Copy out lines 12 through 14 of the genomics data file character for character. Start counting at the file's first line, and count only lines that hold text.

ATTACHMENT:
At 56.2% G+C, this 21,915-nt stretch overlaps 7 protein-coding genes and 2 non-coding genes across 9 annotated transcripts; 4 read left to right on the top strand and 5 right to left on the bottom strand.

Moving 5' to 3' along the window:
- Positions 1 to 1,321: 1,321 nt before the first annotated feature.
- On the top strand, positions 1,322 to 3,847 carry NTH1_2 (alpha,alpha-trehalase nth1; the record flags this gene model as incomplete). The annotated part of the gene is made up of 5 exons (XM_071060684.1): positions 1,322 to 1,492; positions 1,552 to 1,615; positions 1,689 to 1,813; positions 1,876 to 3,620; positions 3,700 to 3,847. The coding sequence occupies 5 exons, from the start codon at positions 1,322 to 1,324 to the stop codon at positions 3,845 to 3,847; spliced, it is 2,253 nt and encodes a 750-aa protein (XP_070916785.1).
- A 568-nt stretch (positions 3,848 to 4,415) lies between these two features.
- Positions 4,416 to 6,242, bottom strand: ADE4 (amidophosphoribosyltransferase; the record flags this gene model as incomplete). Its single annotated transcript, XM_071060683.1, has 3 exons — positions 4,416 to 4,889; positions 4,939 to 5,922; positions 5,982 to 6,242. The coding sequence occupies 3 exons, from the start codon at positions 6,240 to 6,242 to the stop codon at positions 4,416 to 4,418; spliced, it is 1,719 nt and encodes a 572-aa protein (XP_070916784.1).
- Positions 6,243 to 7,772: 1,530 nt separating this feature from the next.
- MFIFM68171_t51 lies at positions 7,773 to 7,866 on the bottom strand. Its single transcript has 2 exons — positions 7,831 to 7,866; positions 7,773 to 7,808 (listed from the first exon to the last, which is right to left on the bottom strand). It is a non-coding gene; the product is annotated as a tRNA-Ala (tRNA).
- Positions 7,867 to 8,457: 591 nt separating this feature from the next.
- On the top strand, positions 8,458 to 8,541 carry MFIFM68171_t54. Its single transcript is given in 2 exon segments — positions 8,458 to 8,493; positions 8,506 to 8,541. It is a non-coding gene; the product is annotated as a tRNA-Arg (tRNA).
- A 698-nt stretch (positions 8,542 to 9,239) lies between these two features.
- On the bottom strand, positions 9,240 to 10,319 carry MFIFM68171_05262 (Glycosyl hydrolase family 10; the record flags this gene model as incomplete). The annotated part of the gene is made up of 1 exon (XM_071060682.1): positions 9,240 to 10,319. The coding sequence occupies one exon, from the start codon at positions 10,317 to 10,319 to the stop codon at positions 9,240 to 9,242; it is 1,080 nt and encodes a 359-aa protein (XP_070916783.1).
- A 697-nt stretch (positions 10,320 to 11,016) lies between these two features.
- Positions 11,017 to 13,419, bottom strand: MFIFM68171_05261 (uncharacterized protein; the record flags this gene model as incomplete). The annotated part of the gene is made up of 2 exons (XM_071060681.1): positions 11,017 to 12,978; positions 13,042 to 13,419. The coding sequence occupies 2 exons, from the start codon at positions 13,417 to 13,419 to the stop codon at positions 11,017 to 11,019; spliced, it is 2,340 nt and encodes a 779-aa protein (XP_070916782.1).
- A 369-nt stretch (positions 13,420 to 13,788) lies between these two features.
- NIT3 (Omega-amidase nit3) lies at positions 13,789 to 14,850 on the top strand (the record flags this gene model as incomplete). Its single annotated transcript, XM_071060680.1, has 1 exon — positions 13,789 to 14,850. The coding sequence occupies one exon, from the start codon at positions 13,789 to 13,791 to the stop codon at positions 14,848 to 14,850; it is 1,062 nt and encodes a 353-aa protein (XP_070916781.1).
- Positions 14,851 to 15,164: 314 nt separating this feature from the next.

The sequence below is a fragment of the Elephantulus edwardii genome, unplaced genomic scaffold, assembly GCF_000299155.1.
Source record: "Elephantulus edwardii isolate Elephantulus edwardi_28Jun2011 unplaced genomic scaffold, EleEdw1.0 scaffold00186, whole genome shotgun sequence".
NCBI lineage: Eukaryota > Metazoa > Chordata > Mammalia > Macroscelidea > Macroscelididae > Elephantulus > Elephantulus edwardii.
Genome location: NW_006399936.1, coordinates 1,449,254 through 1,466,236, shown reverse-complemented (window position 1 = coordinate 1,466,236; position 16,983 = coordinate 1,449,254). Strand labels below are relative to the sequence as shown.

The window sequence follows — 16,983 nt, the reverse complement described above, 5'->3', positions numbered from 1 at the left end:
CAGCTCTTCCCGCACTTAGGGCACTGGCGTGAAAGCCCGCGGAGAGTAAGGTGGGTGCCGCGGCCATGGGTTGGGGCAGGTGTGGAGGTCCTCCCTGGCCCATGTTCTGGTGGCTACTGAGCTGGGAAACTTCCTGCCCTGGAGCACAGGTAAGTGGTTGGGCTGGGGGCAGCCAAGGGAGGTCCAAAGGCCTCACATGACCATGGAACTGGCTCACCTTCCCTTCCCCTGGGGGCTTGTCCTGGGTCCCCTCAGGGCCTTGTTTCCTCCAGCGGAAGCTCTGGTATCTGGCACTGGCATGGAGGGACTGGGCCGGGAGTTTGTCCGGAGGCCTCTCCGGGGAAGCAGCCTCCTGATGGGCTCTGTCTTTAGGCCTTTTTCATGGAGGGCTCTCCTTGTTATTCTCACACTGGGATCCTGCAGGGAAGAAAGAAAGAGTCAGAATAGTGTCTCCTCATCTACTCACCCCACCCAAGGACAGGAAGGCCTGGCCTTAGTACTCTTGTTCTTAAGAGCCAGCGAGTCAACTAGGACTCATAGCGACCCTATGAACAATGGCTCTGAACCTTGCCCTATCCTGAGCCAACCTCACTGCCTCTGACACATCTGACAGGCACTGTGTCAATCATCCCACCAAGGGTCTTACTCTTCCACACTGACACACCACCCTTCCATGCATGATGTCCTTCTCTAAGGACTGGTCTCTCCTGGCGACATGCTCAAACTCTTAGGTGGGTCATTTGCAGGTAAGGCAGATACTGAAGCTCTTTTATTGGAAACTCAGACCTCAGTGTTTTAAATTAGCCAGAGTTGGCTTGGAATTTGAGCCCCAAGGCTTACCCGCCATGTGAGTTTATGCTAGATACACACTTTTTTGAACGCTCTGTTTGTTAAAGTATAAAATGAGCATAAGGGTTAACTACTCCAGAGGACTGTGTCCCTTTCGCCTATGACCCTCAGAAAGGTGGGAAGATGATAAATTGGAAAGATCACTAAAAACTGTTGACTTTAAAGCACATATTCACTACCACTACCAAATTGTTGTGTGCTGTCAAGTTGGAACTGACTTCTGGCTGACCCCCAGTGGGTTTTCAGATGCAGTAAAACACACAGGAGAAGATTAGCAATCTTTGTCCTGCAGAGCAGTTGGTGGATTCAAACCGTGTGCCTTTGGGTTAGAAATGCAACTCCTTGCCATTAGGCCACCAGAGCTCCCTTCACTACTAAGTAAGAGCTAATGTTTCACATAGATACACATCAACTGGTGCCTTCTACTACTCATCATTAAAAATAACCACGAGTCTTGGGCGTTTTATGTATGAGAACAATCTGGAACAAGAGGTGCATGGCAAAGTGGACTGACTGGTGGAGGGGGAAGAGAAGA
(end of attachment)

- On the bottom strand, positions 9,240 to 10,319 carry MFIFM68171_05262 (Glycosyl hydrolase family 10; the record flags this gene model as incomplete). The annotated part of the gene is made up of 1 exon (XM_071060682.1): positions 9,240 to 10,319. The coding sequence occupies one exon, from the start codon at positions 10,317 to 10,319 to the stop codon at positions 9,240 to 9,242; it is 1,080 nt and encodes a 359-aa protein (XP_070916783.1).
- A 697-nt stretch (positions 10,320 to 11,016) lies between these two features.
- Positions 11,017 to 13,419, bottom strand: MFIFM68171_05261 (uncharacterized protein; the record flags this gene model as incomplete). The annotated part of the gene is made up of 2 exons (XM_071060681.1): positions 11,017 to 12,978; positions 13,042 to 13,419. The coding sequence occupies 2 exons, from the start codon at positions 13,417 to 13,419 to the stop codon at positions 11,017 to 11,019; spliced, it is 2,340 nt and encodes a 779-aa protein (XP_070916782.1).